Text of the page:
Jun 25, 2015

4% Error Rate In Computing SSI Attorney Fees

     From a recent report by Social Security's Office of Inspector General (OIG):
For the 250 randomly sampled Title XVI claims involving claimant representative fees, SSA withheld fee s from claimants’ past-due benefits and paid the fees directly to the claimant representative. However, our review found that SSA did not always pay the appropriate amount when it paid the claimant representative fee on concurrent Title II and XVI claims. As a result, when SSA overpaid the claimant representative, it generally underpaid the claimant. Similarly, when SSA underpaid the claimant representative, it generally overpaid the claimant. 
Of the 250 sample claimant representative fees, 10 (4 percent) had claimant fee payment errors totaling $13,020: $12,479 in overpayments and $541 in underpayments. The payments ranged from a $3,062 overpayment to a $484 underpayment. Based on our results, we estimate that 15,200 claimant representative fee payments had about $19.8 million in payment errors for Calendar Years 2011 and 2012.
We acknowledge that computing past-due benefits and the related claimant representative fees may be complex, as staff is required to analyze a multitude of factors and make various decisions to pay the past-due benefits and fee. ...

6 comments:

Johnny Cash said...

And it's great fun when SSA over pays the attorney fee. In a recent case I caught the mistake right away and attempted to return the check. SSA would just reissue a new one. I had to return the check 3 times before they stopped sending a new one.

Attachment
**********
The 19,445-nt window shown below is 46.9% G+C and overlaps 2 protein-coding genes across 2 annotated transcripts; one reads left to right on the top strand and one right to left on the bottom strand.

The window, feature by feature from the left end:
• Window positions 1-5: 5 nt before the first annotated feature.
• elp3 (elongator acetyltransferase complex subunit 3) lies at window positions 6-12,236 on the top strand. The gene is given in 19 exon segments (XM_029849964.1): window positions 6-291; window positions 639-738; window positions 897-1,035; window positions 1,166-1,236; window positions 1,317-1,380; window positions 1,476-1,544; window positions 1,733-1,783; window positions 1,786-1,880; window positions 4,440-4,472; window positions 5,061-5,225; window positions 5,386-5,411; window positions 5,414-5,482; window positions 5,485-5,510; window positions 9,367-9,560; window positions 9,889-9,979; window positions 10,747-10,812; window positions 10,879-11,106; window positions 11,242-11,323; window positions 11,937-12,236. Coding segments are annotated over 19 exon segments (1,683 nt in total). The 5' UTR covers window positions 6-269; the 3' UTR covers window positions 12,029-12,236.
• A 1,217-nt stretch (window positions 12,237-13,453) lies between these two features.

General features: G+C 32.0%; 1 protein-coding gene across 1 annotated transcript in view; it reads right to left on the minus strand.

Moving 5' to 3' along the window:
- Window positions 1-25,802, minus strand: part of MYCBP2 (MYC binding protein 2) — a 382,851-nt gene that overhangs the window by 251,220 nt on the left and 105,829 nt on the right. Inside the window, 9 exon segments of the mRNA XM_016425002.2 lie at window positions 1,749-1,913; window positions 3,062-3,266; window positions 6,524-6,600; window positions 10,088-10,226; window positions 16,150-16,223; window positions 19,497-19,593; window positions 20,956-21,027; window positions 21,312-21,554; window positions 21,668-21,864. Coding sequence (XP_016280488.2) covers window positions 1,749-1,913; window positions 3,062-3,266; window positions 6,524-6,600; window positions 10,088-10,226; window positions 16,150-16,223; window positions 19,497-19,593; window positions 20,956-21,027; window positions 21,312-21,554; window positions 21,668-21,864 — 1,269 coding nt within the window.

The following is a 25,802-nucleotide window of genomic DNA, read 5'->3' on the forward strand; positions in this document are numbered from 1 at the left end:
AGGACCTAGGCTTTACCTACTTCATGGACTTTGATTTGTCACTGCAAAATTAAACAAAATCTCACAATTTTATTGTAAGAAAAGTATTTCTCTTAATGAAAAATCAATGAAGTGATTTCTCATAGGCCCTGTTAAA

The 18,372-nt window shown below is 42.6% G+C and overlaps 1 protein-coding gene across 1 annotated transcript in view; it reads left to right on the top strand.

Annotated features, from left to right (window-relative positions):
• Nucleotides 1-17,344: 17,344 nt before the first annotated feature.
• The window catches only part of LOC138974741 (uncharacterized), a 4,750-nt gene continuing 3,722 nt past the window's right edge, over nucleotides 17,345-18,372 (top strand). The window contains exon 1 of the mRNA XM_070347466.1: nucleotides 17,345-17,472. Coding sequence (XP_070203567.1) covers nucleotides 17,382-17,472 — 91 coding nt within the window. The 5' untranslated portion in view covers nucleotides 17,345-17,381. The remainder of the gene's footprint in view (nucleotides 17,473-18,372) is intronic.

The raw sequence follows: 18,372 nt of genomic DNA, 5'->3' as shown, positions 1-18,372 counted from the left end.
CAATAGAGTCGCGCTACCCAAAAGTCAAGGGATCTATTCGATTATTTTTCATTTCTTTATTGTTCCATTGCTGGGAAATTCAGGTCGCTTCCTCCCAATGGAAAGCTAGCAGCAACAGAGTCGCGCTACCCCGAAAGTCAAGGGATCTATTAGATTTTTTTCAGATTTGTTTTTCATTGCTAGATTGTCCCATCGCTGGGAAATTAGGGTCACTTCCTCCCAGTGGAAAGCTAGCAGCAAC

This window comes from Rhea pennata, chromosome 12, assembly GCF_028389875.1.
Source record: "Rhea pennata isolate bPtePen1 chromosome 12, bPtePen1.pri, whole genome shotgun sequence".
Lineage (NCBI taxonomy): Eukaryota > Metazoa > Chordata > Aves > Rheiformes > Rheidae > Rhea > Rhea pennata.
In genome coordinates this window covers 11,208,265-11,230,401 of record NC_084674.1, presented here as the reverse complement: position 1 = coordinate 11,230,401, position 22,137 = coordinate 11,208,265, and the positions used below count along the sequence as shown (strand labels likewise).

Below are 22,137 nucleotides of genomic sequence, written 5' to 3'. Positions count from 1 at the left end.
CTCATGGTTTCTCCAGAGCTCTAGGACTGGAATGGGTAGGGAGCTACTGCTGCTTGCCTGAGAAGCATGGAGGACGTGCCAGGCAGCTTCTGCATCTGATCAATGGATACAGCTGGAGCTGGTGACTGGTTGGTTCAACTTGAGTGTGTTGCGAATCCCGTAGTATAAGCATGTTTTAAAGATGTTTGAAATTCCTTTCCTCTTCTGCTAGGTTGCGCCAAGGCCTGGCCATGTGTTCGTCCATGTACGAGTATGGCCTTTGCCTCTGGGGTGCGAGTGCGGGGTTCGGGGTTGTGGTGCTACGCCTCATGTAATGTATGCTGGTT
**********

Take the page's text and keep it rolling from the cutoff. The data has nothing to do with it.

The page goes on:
Anonymous said...

Somehow I doubt many reps report these overpayments

Anonymous said...

The reps have to report the overpayments or they face sanctions and other problems down the road. Somehow I doubt that if you think everyone is ripping of a system if you are not ripping of a system yourself.

Anonymous said...

The easy solution is for SSA to get out of the business of calculating fees.

Anonymous said...

Amen!

Annie42 said...

The errors probably occur because of the offset w/T2 benefits. All of this could be solved by having the calculations of both benefits done by the SAME office; it is a vast waste of time and resources to have two different offices (i.e., payment center and the local district office) calculating the past due benefits. I spend a lot of time trying to just get the two of them to talk to each other, and I always warn my dual-eligible clients to expect it to take 6-12 months for everything to get worked out. (And it is often longer than that for me to get my fees, but my clients are the ones who are really hurt by this inefficiency.)